There is extensive evidence of faulting in the Slater / Jensen area. A mapped fault strikes N-S through the Jensen claim. However, another fault may strike E-W through the claims and intersect the N-S fault at Jensen.
Linear fractures in the outcropping rocks are extensive in the area. Some of the mineralization is along these fracture systems.
The Slater and Jensen Mines both have quartz veining and iron oxides.
The Lucky Strike Mine has iron oxides and breccias which show hydrothermal alteration. Moly and gold / silver mineralization.
Quade, J., Jensen Mine Memo, Nevada Bureau of Mines, 1985.
Quade, J., Lucky Strike Mine Memo, Nevada Bureau of Mines, 1985.
Quade, J., Trident Peak District Report, Nevada Bureau of Mines, 1985.
Willden, R., Geology and Mineral Deposits of Humboldt County, Nevada. Nevada Bureau of Mines and Geology Bulletin 59.
Nevada is consistently ranked as one of the top mining jurisdictions in the world for being mining-friendly and continuing to produce major discoveries. If Nevada was a country it would be the 5th largest gold producer in the world (after Australia, Canada, China, and Russia). Nevada is home to the Carlin Trend, the Cortez Trend, the Walker Lane Trend, the Getchell Trend and many other prolific gold producing regions. In addition to gold Nevada also has major mines producing silver, copper, lithium, iron ore, magnesium, gems and many other minerals. Nevada is 85% owned by the federal government and most of this land is available for claim staking. This means some of the best mining ground in the world is open to small prospectors – a very unique situation. There are many mining companies active in Nevada and therefore, multiple potential buyers for any discovery you make. Canadian based junior exploration companies are particularly active in Nevada.
Why Buy a Claim?
Buying a claim is a great way to get started in mining and prospecting. Buying a claim that is professionally staked reduces your upfront work and the risk of making a mistake on your paperwork or in the field. Our claims are in areas with historical mining activity and most have numerous pits, shafts, and adits to explore. Finding these claims takes lots of research that is already done for you. The best place to find gold is where people have already found it!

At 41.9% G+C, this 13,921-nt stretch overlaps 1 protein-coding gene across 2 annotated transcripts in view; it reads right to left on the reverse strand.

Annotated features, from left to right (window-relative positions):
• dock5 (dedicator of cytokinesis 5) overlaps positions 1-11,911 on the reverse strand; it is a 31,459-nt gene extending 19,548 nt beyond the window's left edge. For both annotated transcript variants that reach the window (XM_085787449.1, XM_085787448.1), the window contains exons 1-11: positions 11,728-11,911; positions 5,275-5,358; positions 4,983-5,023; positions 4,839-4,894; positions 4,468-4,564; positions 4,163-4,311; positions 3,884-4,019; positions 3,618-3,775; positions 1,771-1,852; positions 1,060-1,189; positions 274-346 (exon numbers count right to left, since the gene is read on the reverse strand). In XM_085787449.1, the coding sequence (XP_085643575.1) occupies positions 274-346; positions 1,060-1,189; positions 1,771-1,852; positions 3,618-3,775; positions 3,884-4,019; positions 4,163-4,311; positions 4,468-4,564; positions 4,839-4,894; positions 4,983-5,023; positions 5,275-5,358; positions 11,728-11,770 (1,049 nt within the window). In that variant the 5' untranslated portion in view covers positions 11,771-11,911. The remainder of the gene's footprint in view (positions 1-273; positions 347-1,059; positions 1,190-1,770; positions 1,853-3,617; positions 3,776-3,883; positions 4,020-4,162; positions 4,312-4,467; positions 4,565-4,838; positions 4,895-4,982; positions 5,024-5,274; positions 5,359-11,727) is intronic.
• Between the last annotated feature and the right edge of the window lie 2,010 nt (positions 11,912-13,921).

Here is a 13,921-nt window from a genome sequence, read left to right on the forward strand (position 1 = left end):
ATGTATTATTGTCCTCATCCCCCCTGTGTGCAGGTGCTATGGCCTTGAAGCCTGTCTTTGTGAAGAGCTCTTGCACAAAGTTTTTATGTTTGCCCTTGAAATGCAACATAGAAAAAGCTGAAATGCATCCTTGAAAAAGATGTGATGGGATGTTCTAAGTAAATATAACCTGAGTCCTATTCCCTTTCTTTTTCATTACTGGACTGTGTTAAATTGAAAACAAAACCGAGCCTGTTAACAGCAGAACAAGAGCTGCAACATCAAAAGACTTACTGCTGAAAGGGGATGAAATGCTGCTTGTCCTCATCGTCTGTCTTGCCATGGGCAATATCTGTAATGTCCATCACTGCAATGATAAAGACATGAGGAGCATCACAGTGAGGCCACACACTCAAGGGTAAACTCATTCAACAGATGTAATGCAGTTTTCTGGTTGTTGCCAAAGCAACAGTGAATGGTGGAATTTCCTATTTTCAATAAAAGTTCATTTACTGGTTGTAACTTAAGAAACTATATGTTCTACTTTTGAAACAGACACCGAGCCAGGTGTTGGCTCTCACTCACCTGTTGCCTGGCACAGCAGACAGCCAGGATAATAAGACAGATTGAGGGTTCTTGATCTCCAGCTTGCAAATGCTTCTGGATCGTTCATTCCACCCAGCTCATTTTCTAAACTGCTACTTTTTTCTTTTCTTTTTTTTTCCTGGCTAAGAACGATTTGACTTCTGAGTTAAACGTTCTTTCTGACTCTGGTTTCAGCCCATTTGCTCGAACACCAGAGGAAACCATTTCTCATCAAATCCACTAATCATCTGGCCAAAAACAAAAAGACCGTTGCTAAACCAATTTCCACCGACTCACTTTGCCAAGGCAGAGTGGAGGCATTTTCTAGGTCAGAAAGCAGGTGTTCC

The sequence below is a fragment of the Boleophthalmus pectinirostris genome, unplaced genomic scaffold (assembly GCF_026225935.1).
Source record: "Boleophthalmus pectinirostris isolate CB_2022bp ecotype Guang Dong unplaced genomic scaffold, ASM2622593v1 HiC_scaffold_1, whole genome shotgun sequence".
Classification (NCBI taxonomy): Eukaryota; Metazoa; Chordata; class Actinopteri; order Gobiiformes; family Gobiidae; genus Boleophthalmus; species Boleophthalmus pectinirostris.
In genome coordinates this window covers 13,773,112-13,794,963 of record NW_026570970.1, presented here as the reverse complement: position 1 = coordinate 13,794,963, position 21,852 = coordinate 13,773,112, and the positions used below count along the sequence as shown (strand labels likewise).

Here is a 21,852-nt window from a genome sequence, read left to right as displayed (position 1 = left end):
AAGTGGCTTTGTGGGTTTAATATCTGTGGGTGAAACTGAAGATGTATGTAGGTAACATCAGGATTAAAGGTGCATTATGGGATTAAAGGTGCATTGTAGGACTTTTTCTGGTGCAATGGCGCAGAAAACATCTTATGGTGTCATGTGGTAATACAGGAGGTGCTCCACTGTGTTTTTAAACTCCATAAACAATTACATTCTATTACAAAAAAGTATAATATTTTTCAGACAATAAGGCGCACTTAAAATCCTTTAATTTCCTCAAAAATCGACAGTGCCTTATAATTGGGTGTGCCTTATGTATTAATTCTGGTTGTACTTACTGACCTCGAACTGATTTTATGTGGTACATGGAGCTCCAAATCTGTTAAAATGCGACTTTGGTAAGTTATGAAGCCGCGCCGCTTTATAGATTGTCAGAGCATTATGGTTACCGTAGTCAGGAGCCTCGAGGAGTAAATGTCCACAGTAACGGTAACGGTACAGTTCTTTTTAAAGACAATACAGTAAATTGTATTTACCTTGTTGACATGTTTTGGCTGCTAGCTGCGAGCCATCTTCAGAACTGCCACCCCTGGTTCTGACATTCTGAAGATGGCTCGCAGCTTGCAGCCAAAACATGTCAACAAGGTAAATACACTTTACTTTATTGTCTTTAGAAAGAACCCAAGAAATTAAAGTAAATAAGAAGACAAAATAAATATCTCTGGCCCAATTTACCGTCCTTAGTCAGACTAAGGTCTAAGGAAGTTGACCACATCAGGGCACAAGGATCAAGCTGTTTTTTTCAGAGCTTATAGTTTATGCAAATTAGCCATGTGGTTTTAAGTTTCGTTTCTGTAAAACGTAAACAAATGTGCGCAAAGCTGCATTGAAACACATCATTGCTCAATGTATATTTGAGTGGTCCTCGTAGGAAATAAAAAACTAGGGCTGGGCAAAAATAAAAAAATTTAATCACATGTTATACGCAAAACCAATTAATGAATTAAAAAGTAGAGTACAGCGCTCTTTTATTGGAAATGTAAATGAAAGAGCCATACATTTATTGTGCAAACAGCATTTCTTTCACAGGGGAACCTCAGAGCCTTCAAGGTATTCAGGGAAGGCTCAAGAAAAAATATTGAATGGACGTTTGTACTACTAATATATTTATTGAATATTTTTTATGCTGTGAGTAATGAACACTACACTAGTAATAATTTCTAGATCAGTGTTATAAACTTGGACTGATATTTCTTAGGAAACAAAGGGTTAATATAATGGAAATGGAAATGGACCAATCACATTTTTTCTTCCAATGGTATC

I have been working in mineral exploration in the southwestern United States and Alaska for 17 years. I have co-founded four junior mining companies and managed numerous drilling and exploration projects. I have worked with large and small mining companies and know what types of projects they are looking for that can be advanced by small prospectors. I have also worked on small hardrock production projects. I usually try to find claims that have known high grade veins that can be produced and that also have some exploration upside. We stand by our claims and fix any problems that come up. We can also help you with your annual filings. All our claims have a BLM serial number and can be found on the U.S. BLM MLRS website database. We hire the same professional claim staking companies that the large mining companies hire and all the claims have professionally drafted and accurate maps.
How is ownership of the claim transferred?
Ownership of mining claims is transferred with a Quit Claim Deed which we prepare. We pay all claim transfer fees and file the claim transfer paperwork with the BLM and Humboldt County. The BLM takes about 2-3 weeks to process the claim transfer (Quit Claim) and register the claim in your name. The Humboldt County Recorder usually take 1-2 weeks to return the recorded Quit Claim Deed. Once the transfer is complete we will send you all the original documents including the file stamped Quit Claim Deed, the original location notices and claim maps.
How Much are the Annual Claim Fees?
The BLM charges a $165 per claim annual maintenance fee which is due on September 1st each year. The BLM fees can be paid online through their claim management portal. Humboldt County requires that a Notice of Intent to Hold form is filed the first year by Nov 1st along with payment of the recording fee of $10 plus $12 per claim.
If you own less than 10 mining claims you can qualify for a waiver of the annual maintenance fee by filing a Small Miner’s Waiver. However, the Small Miner’s Waiver requires that you perform $100 in labor or improvements on the claim each year.
International buyers must either have dual US citizenship and US address or have a US entity or company to own the claim.